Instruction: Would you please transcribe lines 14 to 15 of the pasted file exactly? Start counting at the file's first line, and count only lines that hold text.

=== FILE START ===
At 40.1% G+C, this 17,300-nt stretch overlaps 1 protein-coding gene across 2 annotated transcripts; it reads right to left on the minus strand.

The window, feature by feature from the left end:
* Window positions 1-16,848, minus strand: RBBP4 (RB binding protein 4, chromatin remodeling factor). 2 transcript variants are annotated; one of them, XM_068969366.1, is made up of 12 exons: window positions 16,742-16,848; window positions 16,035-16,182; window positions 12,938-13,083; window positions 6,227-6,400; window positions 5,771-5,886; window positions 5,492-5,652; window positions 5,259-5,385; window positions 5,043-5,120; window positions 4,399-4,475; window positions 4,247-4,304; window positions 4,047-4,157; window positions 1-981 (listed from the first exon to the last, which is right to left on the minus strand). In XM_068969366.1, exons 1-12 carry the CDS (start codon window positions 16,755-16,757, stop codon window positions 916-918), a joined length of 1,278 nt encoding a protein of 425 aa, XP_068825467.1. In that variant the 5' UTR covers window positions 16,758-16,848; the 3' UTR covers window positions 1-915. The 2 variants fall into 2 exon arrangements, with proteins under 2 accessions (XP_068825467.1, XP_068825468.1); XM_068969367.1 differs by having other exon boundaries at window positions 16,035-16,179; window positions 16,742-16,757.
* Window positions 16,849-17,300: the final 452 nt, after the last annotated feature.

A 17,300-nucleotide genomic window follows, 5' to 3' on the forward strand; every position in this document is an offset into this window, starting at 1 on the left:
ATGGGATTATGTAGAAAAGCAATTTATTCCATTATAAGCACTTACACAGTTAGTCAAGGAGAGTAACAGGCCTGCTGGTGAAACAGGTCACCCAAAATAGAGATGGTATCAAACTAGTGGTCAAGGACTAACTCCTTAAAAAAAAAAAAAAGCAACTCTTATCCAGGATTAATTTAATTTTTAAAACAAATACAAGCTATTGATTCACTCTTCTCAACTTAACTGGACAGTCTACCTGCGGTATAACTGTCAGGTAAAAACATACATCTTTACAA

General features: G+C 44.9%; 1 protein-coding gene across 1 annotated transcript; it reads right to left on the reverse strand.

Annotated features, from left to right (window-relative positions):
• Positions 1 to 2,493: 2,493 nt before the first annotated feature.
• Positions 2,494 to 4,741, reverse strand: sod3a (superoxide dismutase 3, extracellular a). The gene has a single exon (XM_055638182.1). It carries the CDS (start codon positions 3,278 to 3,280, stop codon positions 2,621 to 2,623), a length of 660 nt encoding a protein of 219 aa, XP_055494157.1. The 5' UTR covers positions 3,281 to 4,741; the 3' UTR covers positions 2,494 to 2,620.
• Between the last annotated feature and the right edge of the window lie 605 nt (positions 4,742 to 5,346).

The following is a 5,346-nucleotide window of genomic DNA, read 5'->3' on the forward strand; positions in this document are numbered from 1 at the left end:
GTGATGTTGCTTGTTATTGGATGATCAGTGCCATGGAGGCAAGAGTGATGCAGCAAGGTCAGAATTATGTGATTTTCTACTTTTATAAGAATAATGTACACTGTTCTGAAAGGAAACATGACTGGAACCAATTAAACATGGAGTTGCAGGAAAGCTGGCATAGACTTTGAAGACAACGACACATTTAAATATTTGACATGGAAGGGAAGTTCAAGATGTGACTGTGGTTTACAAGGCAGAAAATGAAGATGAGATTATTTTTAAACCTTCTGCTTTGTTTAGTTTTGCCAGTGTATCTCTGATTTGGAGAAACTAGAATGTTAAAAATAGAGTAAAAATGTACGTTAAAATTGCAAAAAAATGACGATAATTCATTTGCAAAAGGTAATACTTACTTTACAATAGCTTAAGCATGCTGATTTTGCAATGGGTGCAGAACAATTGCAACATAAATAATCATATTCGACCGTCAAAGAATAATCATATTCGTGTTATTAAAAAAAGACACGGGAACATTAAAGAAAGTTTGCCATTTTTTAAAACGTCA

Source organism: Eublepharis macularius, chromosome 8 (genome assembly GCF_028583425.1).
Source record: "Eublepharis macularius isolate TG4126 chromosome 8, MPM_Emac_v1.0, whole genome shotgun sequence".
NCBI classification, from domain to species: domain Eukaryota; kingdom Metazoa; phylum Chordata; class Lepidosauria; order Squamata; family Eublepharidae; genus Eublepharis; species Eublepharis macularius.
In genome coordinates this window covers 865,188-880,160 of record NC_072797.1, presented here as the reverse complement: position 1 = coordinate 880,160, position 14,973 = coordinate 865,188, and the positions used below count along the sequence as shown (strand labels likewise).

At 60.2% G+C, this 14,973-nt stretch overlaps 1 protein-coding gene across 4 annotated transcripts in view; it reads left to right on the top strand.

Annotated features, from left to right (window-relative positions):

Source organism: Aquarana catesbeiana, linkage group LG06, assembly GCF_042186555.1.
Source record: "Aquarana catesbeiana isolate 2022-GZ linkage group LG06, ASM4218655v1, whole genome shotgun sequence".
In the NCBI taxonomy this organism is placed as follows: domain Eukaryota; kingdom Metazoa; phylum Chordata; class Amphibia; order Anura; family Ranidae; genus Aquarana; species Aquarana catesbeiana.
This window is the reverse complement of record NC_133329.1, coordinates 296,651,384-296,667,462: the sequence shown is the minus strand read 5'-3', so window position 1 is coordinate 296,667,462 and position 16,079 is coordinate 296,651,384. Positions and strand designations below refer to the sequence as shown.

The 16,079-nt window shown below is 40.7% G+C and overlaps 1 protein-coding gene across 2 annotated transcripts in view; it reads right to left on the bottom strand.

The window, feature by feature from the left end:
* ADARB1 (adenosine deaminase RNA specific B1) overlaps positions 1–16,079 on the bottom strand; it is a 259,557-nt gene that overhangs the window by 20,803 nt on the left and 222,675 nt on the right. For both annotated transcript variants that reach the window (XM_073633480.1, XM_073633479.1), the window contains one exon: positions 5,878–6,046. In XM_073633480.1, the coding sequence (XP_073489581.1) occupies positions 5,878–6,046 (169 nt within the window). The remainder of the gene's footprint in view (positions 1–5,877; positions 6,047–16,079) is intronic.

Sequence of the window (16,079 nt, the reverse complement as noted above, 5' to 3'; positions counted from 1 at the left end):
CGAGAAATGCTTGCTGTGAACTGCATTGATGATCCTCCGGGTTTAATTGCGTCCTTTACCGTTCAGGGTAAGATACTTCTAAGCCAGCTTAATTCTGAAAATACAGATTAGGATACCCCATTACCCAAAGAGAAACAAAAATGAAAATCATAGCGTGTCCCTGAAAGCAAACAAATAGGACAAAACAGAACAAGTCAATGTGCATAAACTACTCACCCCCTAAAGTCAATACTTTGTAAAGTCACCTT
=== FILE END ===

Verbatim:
Source organism: Eublepharis macularius, chromosome 8 (genome assembly GCF_028583425.1).
Source record: "Eublepharis macularius isolate TG4126 chromosome 8, MPM_Emac_v1.0, whole genome shotgun sequence".